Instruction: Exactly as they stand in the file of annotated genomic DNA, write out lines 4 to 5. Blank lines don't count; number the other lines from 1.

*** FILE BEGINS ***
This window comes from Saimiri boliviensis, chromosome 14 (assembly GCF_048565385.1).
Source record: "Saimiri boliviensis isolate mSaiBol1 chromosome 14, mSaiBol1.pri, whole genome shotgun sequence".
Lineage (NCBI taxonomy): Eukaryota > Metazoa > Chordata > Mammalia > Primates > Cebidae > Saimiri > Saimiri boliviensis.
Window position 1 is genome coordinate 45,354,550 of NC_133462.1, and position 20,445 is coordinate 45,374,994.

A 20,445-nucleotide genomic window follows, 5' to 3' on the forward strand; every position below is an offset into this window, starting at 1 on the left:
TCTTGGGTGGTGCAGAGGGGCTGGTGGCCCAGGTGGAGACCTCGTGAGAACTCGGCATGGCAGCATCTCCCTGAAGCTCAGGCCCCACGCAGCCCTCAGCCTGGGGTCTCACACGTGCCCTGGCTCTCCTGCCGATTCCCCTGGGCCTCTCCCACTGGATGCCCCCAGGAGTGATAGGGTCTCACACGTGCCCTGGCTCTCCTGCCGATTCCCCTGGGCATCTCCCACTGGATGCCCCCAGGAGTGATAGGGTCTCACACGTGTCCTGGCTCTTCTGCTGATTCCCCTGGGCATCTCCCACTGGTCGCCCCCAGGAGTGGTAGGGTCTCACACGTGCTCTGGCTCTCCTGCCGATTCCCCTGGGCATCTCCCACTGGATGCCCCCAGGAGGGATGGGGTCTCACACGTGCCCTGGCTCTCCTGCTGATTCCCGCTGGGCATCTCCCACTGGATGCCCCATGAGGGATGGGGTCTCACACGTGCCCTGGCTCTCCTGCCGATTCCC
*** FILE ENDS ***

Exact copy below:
Window position 1 is genome coordinate 45,354,550 of NC_133462.1, and position 20,445 is coordinate 45,374,994.

A 20,445-nucleotide genomic window follows, 5' to 3' on the forward strand; every position below is an offset into this window, starting at 1 on the left: